Catherine Tirr Hand Signed Silkscreen
Compelling Original Hand-Signed Silk Screen Circa. 1979 by Internationally Acclaimed Artist Catherine Tirr in Excellent Condition. 47 x 1 3/4 x 35. Sold originally in 1980 for $325 and Catherine Tirr's work similar to this is typically selling for $800 or more today. Fred's Price: $225
Catherine Tirr was born in England and studied fine art at Chelsea School of Art and design in London She was awarded the Stowells Trophy at London's Royal Academy of Art, in London. She relocated to the U.S. on a scholarship to Cranbrook Art Academy, Michigan. By 1983 her work had been shown at many Detroit area galleries, including a solo show at The Sixth Street Gallery in Royal Oak in collaboration with Detroit poet Chris Tysh. This collaboration culminated in a publication entitled "Coat of Arms", by Station Hill Press. Her move to New York City was followed by two shows at The Drawing Center in SoHo. She was granted awards by The New York Foundation of The Arts and Materials For The Arts in 1991. Since her move to Los Angeles, her work has been included in exhibitions at the Los Angeles County Museum of Art and The Armand Hammer Museum. She has exhibited her work in England, Iceland, Japan and the United States.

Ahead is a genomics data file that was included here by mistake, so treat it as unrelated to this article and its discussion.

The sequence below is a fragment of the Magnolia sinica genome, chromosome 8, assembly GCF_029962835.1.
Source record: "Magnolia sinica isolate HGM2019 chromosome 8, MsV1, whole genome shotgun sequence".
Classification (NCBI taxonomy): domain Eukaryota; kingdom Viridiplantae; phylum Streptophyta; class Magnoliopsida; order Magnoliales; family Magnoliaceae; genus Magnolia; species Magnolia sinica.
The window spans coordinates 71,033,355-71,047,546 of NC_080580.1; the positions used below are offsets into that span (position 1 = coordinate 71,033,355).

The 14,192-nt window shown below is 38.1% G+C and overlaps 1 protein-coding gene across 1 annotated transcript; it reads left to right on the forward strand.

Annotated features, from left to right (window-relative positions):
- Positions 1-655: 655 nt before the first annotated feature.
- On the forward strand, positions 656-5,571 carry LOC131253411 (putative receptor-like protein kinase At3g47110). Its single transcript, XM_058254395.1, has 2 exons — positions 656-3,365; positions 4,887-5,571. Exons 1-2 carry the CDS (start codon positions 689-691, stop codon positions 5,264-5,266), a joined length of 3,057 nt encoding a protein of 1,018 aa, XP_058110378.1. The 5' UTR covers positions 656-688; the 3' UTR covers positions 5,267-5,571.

The world of dreams, daydreams and fragmented recollections is a vibrant but unreliable tapestry, a fantasy planet in which recall is called into question, in which facts are not quite correct, and the mind's eye plays tricks with coordinates, colors, quadrants and quantities. It is a landscape that is not of this world but of an inner topography that we see when we squint against a bright blast of light, or when we look backward into the tunnel of the past and see a sparkling, colorized memory now unreliably out-of-joint with actuality. This inner world can be as strange as outer space, a porous membrane network through which reality slowly seeps, falls away, and evaporates. It's this that makes it so vivid and unencumbered by rational form. These are fragmented impressions drawn from a deep well, re-assembled out-of-kilter and willy-nilly the way they sprang -- a view with eyes shut tight. - Catherine Tirr